Friday September 10th 11am-1pm (Eastern Standard Time) Register Here
In March of 2020, the world as many of us knew it changed. In countries across the globe, schools and businesses ceased in-person operations and moved online. Many enterprises were shuttered forever. Borders closed, and from Nicaragua to Namibia to Nepal, mask-wearing became routine.
For much of 2020, except for South Africa, the African continent seemed to have escaped the mass casualties seen in places such as Italy, Brazil and the United States. As of summer 2021, however, the tide appears to be turning and the numbers of dead, hospitalized, and sick in Africa are rapidly rising. By June 2021, experts indicated Africa was experiencing its third and worst phase of Covid infections, with all major known variants circulating on the continent.
One thing Covid-19 exposed is the degree to which we depend on global connections. For decades the concept of the global village has been celebrated, with a focus on the ways technology allowed communication across enormous expanses of time and space. The pandemic has revealed the dependency and fragility of these global connections.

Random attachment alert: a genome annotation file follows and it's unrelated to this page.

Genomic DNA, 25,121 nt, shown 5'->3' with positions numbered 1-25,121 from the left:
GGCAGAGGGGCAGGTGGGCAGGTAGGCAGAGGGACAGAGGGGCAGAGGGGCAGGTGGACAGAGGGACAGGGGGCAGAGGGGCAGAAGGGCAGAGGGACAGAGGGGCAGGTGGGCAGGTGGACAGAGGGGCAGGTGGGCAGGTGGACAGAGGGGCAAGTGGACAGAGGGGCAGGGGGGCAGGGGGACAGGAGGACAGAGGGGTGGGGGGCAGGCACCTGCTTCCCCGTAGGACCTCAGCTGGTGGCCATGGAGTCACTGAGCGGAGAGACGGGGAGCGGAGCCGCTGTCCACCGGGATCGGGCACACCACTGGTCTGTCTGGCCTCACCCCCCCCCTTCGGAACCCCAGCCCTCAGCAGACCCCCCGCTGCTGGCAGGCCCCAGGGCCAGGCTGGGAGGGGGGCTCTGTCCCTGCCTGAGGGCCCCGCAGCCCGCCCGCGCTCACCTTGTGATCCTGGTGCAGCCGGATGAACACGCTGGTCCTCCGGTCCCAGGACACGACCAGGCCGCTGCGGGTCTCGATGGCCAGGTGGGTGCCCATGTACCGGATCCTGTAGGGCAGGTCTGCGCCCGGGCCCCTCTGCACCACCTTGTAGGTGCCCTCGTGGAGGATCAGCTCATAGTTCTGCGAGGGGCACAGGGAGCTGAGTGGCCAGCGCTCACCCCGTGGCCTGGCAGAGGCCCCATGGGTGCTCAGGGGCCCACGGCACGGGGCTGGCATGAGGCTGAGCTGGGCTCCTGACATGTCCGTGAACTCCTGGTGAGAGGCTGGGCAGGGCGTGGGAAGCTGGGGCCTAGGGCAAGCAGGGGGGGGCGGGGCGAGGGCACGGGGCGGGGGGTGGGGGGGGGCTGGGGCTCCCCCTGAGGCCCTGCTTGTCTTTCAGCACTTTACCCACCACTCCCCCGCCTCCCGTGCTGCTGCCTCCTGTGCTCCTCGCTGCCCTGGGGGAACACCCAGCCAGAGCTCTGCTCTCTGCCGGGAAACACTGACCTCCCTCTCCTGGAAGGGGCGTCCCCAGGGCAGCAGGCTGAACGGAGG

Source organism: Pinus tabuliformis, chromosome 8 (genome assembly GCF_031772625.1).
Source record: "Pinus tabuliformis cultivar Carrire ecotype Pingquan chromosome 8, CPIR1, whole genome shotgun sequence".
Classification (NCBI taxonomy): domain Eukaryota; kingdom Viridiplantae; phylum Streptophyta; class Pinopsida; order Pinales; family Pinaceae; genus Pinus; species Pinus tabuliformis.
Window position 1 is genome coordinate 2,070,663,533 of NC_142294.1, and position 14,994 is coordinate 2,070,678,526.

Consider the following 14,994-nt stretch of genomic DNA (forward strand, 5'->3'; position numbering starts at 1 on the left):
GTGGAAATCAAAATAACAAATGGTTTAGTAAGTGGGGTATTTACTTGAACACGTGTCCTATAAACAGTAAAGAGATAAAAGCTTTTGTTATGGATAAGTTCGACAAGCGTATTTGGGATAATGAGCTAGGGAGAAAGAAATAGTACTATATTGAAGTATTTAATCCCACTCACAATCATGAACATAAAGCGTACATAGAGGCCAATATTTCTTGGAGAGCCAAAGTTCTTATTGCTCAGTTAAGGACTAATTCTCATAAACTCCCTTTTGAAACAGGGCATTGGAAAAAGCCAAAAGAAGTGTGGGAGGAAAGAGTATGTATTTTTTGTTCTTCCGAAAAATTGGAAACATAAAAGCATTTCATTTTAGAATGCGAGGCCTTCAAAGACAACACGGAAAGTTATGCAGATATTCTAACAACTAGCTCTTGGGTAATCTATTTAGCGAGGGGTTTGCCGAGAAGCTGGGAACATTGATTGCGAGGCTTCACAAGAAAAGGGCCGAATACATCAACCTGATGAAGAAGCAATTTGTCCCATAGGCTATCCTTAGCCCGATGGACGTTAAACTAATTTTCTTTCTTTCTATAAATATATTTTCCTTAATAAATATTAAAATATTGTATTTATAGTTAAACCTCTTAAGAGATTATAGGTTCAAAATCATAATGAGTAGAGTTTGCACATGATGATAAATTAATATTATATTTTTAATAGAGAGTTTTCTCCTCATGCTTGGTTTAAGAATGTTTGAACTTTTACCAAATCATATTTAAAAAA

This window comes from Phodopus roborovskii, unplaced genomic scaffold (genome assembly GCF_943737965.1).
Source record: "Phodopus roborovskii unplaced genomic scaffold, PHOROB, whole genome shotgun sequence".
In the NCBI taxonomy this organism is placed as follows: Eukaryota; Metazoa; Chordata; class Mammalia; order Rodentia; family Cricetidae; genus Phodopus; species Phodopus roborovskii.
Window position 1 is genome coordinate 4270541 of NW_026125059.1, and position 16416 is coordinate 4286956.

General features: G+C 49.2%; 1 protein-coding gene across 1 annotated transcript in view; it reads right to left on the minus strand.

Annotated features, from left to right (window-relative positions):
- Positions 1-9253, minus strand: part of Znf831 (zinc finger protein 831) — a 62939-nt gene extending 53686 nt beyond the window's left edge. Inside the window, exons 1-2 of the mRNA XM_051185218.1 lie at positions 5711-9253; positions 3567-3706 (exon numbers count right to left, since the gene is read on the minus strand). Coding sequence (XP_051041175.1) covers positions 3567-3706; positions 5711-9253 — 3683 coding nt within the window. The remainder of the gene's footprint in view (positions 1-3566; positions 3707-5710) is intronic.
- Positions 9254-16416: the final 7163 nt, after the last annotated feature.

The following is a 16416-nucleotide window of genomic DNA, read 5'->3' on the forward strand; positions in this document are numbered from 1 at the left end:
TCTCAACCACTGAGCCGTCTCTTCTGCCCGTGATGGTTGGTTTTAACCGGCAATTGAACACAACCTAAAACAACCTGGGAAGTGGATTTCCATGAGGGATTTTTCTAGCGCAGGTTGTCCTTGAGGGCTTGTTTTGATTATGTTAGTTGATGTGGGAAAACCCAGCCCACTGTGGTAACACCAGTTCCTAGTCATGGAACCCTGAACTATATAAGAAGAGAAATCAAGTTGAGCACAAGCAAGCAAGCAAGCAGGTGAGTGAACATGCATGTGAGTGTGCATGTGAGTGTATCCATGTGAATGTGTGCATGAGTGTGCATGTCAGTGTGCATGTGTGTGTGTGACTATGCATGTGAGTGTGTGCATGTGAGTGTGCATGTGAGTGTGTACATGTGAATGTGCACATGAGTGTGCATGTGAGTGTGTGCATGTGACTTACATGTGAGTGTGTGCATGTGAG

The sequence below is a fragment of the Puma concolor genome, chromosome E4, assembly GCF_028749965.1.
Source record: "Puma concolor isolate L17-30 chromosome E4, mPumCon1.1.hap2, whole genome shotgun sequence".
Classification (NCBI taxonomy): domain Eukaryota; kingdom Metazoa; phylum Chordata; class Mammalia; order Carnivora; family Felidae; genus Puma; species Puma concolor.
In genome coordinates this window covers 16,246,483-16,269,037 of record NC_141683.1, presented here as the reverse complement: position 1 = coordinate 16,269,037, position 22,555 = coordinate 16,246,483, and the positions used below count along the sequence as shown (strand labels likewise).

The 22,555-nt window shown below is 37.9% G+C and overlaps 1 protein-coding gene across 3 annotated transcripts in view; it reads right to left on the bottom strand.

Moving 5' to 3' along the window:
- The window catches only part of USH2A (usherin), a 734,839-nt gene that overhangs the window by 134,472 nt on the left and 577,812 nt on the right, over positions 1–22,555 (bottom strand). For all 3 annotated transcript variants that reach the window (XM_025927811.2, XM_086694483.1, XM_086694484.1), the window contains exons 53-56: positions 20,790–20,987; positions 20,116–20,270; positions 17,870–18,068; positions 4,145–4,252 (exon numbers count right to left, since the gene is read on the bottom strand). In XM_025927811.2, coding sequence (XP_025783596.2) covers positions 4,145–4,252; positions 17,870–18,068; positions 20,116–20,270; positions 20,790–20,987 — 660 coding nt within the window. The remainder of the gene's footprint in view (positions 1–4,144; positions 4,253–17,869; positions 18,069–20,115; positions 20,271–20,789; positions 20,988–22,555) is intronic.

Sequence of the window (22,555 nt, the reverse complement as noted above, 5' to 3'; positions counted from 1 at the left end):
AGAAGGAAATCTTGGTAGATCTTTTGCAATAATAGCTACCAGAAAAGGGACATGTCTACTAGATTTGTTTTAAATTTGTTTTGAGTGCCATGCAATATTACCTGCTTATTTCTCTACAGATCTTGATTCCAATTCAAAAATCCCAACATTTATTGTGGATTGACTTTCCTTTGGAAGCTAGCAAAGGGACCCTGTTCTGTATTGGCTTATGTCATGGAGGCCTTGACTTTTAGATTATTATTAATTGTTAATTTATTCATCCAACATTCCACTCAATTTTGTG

In this 2-hour interactive (virtual) workshop we hope to foster open discussion to explore how the pandemic is affecting or is likely to affect the teaching of Africa studies within the undergraduate curriculum. An opening panel will frame larger pedagogical issues to be discussed in breakout rooms during the second part of the workshop. Panelists will highlight how the global pandemic has made them rethink the way they design and teach African studies with the following broad questions in mind.
- In what ways is the pandemic (re)shaping Africa and the way the continent is represented
- How can African responses to COVID be understood locally and globally?
- Will Covid-19 and its aftermath shape the ways in which Africa is taught?
- How can universities increase the presence of Africa throughout the undergraduate curriculum in the age of COVID inspired austerity?
Wendy Wilson-Fall (Lafayette College): Representations of Africa
Anene Ejikeme (Trinity University): Anti-racism and the Africa curriculum
Dianna Shandy (Malacaster College): Centering Africa in Institutional Futures.